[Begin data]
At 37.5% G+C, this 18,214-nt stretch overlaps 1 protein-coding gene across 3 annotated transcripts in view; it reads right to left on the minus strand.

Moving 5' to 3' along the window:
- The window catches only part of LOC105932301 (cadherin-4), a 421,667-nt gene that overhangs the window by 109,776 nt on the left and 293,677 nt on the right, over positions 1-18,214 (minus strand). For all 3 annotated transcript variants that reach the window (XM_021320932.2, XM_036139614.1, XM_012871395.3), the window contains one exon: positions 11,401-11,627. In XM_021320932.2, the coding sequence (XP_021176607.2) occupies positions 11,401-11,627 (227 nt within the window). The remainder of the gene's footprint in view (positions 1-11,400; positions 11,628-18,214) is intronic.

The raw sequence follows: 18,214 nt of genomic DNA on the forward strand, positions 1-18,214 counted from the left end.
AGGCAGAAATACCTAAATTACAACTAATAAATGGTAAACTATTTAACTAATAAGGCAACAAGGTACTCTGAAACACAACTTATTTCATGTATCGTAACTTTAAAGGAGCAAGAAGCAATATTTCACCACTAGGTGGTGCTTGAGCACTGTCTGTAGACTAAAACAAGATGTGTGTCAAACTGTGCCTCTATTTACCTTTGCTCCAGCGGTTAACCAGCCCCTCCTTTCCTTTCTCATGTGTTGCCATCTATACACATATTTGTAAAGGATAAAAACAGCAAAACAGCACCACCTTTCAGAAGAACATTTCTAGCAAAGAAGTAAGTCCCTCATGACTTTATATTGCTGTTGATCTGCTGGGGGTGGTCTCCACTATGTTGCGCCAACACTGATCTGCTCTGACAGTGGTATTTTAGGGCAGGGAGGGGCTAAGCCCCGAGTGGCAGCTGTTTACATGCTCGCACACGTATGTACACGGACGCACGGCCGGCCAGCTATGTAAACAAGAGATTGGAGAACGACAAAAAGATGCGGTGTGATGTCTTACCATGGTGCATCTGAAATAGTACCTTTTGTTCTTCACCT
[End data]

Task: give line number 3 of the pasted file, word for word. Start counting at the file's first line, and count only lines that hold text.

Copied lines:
- The window catches only part of LOC105932301 (cadherin-4), a 421,667-nt gene that overhangs the window by 109,776 nt on the left and 293,677 nt on the right, over positions 1-18,214 (minus strand). For all 3 annotated transcript variants that reach the window (XM_021320932.2, XM_036139614.1, XM_012871395.3), the window contains one exon: positions 11,401-11,627. In XM_021320932.2, the coding sequence (XP_021176607.2) occupies positions 11,401-11,627 (227 nt within the window). The remainder of the gene's footprint in view (positions 1-11,400; positions 11,628-18,214) is intronic.